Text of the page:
From the New York Review of Books:
Abraham H. Foxman:
Peter Beinart offers a conveniently impressionistic view of the American Jewish community to frame his critique of Israeli policy trends. He should know better than to fall into the trap of generalizing about the Jewish state without giving proper context for what is going on.
He sees an Israel that is clearly moving to the right, that has less regard for the “other,” no matter who that may be, and that is unwilling to take seriously efforts toward peace. Beinart seems to be suffering from the same problems we have seen in the Obama administration, ignoring what Israel has gone through over the last decade and thereby misreading what Israelis are thinking today.
Israelis, to a large extent, and this is shared by many in the American Jewish community (another of Beinart’s targets), feel frustrated that all their efforts toward changing the dynamic have been met with rejection and/or violence. Most Israelis understand that continuing to sit in the West Bank is not good for the country. So at Camp David in 2000 they tried a solution of ending the conflict, which included withdrawing from 90 percent of the territories and eliminating the majority of settlements. They got a big no and suicide bombs…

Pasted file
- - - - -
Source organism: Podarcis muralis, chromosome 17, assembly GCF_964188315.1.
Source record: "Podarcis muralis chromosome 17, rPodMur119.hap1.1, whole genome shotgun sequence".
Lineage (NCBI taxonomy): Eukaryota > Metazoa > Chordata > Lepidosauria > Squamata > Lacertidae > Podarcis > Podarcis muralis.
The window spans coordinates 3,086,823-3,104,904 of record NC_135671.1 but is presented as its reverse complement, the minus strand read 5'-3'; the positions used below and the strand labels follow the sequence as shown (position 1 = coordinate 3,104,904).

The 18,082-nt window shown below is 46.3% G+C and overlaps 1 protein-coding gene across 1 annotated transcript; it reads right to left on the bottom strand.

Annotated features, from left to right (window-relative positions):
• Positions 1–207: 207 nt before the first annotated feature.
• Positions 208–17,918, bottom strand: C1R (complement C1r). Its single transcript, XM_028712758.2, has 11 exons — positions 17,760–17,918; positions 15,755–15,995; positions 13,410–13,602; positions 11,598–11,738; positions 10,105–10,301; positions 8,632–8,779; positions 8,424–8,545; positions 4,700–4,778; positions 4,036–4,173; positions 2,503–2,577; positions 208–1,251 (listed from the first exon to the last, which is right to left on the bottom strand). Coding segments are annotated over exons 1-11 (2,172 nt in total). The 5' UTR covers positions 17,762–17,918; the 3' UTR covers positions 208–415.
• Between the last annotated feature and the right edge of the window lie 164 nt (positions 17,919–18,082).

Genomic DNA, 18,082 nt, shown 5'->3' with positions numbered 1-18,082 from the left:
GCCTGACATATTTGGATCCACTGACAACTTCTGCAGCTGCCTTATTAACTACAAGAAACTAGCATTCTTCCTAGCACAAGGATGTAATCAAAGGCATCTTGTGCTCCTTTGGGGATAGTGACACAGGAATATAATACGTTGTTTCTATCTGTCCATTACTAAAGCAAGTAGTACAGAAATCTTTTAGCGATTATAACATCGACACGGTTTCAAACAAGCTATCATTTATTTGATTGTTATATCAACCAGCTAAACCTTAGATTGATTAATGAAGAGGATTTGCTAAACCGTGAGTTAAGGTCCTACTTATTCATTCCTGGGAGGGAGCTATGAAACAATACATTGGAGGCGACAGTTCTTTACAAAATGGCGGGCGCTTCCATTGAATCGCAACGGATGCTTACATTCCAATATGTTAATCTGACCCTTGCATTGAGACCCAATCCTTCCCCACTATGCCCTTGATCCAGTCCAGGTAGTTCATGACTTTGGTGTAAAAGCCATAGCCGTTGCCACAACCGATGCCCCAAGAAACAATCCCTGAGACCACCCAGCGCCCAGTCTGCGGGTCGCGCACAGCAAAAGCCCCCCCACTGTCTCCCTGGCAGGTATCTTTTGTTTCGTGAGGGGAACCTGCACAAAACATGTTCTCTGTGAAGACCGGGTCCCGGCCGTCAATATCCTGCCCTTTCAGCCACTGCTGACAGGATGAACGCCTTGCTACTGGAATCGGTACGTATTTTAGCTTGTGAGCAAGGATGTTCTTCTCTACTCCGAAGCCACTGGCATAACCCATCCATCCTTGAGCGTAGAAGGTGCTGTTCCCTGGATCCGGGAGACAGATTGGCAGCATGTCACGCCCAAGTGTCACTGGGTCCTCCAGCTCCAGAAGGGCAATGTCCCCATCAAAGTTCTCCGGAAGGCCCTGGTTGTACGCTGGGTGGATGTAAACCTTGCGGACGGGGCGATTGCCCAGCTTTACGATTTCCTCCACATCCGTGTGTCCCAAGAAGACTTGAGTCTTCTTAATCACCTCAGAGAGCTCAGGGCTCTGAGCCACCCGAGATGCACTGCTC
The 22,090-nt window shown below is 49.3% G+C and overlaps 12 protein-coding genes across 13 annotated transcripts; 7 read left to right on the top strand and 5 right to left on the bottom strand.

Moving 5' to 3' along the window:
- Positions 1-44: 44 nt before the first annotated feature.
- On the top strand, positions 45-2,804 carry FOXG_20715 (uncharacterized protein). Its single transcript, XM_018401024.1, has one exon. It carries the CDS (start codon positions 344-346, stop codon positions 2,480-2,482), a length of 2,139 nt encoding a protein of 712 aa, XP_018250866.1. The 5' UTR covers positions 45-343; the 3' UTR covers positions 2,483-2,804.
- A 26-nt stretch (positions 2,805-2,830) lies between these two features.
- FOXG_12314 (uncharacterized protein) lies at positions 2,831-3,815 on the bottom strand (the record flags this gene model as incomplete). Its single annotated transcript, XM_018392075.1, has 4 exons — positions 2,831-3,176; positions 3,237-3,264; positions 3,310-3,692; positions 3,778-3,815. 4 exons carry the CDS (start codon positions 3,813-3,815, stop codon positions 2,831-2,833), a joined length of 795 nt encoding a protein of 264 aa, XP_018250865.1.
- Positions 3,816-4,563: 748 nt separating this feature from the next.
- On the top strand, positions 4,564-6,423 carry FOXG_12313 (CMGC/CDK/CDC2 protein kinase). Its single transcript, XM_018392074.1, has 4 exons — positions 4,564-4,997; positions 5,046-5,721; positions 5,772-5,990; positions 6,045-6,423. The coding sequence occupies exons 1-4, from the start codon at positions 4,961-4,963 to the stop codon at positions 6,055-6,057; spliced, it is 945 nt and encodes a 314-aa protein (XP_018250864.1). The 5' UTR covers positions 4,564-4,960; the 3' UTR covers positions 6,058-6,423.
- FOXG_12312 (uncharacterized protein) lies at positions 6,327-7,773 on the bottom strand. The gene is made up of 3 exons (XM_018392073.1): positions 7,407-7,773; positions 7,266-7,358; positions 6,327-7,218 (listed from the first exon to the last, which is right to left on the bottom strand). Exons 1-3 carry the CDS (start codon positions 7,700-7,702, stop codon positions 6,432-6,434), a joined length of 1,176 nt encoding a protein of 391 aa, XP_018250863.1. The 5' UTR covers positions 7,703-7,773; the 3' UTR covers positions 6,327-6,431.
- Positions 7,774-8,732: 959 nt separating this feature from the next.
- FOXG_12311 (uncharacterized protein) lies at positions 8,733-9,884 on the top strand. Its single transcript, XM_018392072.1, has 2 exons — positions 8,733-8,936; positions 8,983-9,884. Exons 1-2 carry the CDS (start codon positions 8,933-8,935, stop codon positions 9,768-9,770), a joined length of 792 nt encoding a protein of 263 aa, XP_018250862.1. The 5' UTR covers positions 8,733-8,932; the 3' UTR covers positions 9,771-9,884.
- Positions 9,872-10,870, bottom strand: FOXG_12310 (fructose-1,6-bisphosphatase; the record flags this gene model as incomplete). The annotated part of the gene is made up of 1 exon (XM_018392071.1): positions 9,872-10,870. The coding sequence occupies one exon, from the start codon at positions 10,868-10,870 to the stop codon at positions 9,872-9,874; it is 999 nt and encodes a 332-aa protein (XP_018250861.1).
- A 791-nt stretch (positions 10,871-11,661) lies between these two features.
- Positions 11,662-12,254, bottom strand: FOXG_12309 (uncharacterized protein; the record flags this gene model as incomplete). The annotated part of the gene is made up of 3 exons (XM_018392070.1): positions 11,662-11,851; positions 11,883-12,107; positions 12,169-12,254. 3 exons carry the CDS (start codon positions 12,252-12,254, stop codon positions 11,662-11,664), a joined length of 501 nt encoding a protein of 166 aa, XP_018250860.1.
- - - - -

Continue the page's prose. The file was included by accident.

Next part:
Abraham Foxman’s letter illustrates the problem my essay tries to describe: an American Jewish leadership that publicly defends the Israeli government, any Israeli government, rather than defending Israeli democracy, even when the former menaces the latter.
Obviously, as Foxman suggests, the Palestinians are not blameless. Yasser Arafat deserves history’s scorn for not responding more courageously to the chances for peace at Camp David and the much better ones put forward by Clinton in December 2000. And the election of Hamas was a tragedy, for both Israel and the Palestinians. But to suggest that Palestinian and Arab behavior fully explains the growing authoritarian, even racist, tendencies in Israeli politics is to don a moral blindfold, a blindfold that most young American Jews, to their credit, will not wear.
Firstly, Palestinian rejectionism cannot explain Avigdor Lieberman’s crusade to humiliate, disenfranchise, and perhaps even eventually expel Arab Israelis, the vast majority of whom want nothing more than to be accepted as equal citizens in the country of their birth. Lieberman is not a marginal figure. He was Benjamin Netanyahu’s chief of staff; he heads Israel’s third-largest party; he serves as foreign minister; and when Israel held mock elections in ten high schools last year, he won.
Nor are his views marginal. In 2008, in a poll cited by Yediot Ahronot, 40 percent of Jewish Israelis did not believe that Arab Israelis should be allowed to vote. Among Jewish Israeli high school students surveyed this March, the figure was 56 percent…